In Malaysia, the underlings, the minions, the unfortunate wannabes also want their 15 minutes of fame. Sadly, more often it turns out to be 15 minutes of shame, observes Rom Nain.
As the 13th general election looms on the not-too-distant horizon, the incumbents seem to flinch at giving us all a date when it will be held.
Indeed, the coast seemed clear for them to set a date some months back. But three letters, N, F and C, some related cows, cars and condos – and the predictable disappearance of few million ringgit of our tax money – started to screw things up.
Of course, no sooner had the minister involved been chastised and then, of course, cleared and forgiven than the mainstream media got all that off our radar.
But, as the saying goes, when it rains, it pours.
So, despite the goodies increasingly being dished out from the taxes we pay, to soften most of us up – from one BR1M to the next, from one material promise to the next – truly ‘unfortunate’ official screw-ups still occur to further stall matters.
These screw-ups have really been too many to count. Very quickly, nonetheless, there was the brutality of the boys in dark blue on peaceful marchers, including news reporters, on 28 April 2012, the day of Bersih 3.0.
Such brutality, unfortunately for the perpetrators, was almost instantly broadcast on YouTube for all to see, complicating things further.
And in the aftermath of that worldwide event, the stupidity of the incumbents’ supporters in intimidating the woman lawyer who had helmed the rally in late April, certainly lost them even more potential friends (and voters).
It is often said that unbridled arrogance will lead to our shooting our own feet. So, when the much-maligned Information, Communications and Culture Minister, Rais Yatim, declared condescendingly that only about 22,270 people attended the Bersih rally, many shook their heads in disbelief.
And then, when it was later officially, stated that 967 gas canisters and grenades were fired at these people, meaning that one gas canister or grenade was fired for every 23 people, going by Rais’ guesstimate, this same minister then had to explain (which he didn’t, of course) why the extravagance, why the excessive force.
Which, nonetheless, perhaps isn’t as bad as the truly moronic comment – by yet another federal minister, I’m afraid, this time the minister in the prime minister’s department – about the revolutionary potential of salt and water bottles.
Unbelievably, he was quoted as saying: “Don’t underrate salt and bottles. If supported by the public, it can topple governments.”
While he’s renowned for his frequent ‘foot-in-mouth’ disease, this latest attempt at depicting 28 April as an attempted coup was clearly his most pathetic effort to date.
Even if we move away from the truly inane comments made about Bersih 3.0, other unfortunate events have turned up to make some of the wannabe – though not necessarily ‘winnable’ – candidates look rather silly.
The recent ‘WWW’ number plate shambles was certainly one such event. It was truly ‘geli-fying’, as my 11-year old daughter, Elayna, would put it, the way that the (health) minister concerned tried to squirm his way out of explaining how and why he got the quite-expensive ‘WWW15′ registration number for his official car.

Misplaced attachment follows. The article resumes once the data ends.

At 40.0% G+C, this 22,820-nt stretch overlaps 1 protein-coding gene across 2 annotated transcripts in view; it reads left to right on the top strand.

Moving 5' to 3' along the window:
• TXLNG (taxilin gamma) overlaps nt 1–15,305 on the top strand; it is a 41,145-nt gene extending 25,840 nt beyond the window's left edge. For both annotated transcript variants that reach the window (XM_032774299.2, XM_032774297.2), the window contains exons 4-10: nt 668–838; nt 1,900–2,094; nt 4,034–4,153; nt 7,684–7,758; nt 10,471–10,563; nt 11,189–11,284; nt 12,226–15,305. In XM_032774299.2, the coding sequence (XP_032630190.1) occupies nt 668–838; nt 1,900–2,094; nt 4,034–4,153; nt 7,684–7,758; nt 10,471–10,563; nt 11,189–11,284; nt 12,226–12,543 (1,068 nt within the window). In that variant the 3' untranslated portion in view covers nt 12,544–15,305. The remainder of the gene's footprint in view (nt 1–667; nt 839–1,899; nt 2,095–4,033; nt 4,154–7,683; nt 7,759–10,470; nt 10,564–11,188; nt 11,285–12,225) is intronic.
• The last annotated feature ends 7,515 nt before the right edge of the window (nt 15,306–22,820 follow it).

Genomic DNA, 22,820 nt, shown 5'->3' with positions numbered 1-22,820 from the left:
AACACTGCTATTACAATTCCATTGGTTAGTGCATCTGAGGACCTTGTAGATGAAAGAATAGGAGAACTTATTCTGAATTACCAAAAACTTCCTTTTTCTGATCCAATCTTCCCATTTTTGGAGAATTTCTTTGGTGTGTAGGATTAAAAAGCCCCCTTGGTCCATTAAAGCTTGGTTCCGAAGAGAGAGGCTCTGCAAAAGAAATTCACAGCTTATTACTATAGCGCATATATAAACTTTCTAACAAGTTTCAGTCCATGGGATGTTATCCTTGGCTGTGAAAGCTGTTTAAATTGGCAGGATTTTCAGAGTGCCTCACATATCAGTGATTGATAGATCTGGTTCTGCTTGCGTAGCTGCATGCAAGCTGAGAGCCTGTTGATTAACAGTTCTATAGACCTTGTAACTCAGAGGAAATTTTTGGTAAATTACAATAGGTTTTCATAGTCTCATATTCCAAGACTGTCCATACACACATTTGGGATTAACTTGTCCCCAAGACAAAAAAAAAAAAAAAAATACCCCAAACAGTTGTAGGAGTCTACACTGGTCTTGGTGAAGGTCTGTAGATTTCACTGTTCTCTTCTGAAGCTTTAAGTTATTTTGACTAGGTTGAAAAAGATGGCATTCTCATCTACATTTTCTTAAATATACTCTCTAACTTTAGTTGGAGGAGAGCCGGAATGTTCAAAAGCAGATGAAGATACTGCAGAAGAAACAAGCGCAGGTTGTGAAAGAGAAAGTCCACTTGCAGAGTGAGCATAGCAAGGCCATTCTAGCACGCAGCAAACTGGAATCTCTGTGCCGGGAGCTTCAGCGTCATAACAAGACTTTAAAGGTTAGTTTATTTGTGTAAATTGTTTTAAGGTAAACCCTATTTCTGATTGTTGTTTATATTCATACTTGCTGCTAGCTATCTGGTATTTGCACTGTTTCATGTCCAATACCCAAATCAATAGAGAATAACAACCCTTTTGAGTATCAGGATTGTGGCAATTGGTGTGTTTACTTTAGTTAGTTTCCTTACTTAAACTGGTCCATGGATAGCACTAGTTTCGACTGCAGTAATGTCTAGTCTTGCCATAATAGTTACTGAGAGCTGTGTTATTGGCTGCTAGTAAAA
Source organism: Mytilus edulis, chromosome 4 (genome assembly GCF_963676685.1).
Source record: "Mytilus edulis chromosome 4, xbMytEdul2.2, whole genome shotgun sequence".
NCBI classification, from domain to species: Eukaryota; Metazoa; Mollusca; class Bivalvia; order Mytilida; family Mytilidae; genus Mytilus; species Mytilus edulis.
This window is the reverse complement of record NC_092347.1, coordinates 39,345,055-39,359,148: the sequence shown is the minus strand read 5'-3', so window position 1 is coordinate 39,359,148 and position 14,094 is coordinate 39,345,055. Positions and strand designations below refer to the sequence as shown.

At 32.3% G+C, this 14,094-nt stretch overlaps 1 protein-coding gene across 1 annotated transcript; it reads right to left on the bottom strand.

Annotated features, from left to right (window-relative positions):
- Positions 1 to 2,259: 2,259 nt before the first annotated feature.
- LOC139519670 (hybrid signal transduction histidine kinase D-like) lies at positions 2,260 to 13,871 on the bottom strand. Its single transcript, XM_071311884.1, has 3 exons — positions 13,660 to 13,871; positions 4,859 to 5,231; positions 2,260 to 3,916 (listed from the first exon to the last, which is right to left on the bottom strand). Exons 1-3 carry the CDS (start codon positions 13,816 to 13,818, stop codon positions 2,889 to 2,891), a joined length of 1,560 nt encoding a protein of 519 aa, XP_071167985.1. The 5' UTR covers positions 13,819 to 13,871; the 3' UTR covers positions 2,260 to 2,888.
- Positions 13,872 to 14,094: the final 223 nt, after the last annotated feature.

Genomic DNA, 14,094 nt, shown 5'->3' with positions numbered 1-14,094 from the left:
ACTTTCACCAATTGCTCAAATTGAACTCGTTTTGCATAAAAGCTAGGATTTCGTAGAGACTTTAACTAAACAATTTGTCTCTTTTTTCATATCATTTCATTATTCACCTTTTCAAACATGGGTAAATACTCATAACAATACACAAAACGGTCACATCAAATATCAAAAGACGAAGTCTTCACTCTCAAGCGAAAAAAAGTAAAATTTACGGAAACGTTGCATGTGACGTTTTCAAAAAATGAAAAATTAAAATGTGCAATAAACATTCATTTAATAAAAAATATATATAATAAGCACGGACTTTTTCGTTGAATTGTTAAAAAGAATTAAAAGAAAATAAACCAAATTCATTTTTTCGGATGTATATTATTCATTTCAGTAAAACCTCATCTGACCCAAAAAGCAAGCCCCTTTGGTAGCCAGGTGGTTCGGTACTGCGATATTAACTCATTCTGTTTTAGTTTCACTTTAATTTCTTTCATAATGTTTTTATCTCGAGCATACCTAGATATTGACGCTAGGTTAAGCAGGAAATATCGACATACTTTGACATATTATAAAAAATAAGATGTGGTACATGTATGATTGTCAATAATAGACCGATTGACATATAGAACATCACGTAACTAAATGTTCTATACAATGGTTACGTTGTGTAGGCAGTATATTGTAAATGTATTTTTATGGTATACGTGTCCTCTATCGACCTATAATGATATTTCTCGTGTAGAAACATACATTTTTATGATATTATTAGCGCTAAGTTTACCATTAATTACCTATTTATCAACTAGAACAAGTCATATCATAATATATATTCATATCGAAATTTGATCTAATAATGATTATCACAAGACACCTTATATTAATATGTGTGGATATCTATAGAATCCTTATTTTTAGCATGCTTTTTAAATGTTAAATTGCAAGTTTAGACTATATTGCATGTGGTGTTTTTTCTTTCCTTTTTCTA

And I’m sure all this didn’t endear him – or his party and coalition partners – to an increasingly fed-up Malaysian public.
15 minutes of fame – or shame
But, of course, this is the land of ‘monkey see, monkey do’. Or as my French-speaking expatriate friend, Dr Matthews, would put it, singe qui voit, singe qui fait.
And in such a land, deliberately or otherwise, the underlings, the minions, the unfortunate wannabes also want their 15 minutes of fame. Sadly, more often it turns out to be 15 minutes of shame.
Indeed, though uninvited, they nonetheless start crawling out of the woodwork making seemingly profound, but decidedly inane, statements.
Such was the case very recently when one wannabe state chief pledged ‘free port’ status for the island state of Penang, only to be contradicted by his ‘big boss’, PM Najib Abdul Razak, who categorically declared that “the concept of a free port no longer exists” and that “the issue of Penang becoming a free port does not arise”.
But, nonetheless, despite the crass missteps, despite the utter stupidity, in spite of the vacuous comments made by supposed leaders, we are heartened by the words and deeds of seemingly ordinary Malaysians.
In this regard, I think we should now – and for a long, long time – remember the name Paulino Miranda.
His is not a common Malaysian name. But, I believe, that is because he is an uncommon Malaysian.
Rev Father Paulino Miranda, according to one news report, is the parish priest of the ‘only Catholic church in Shah Alam’. He is on trial for taking part in a peaceful candlelight vigil against the Internal Security Act (ISA) four years ago.
He could be fined RM10,000 or jailed for a year if found guilty. But he refuses to pay the fine and is willing to go to jail, if found guilty.
Amidst all the stupidity, selfishness and self-promotion, it is thus reassuring for us mere Malaysian mortals to have a true leader to look up to; someone who, according to the activist-lawyer-blogger Haris Ibrahim, “does not just attend to his flock from the pulpit, but also stands shoulder to shoulder with them when it counts most”.
Rom Nain is an Aliran member
This piece was first published in malaysiakini.com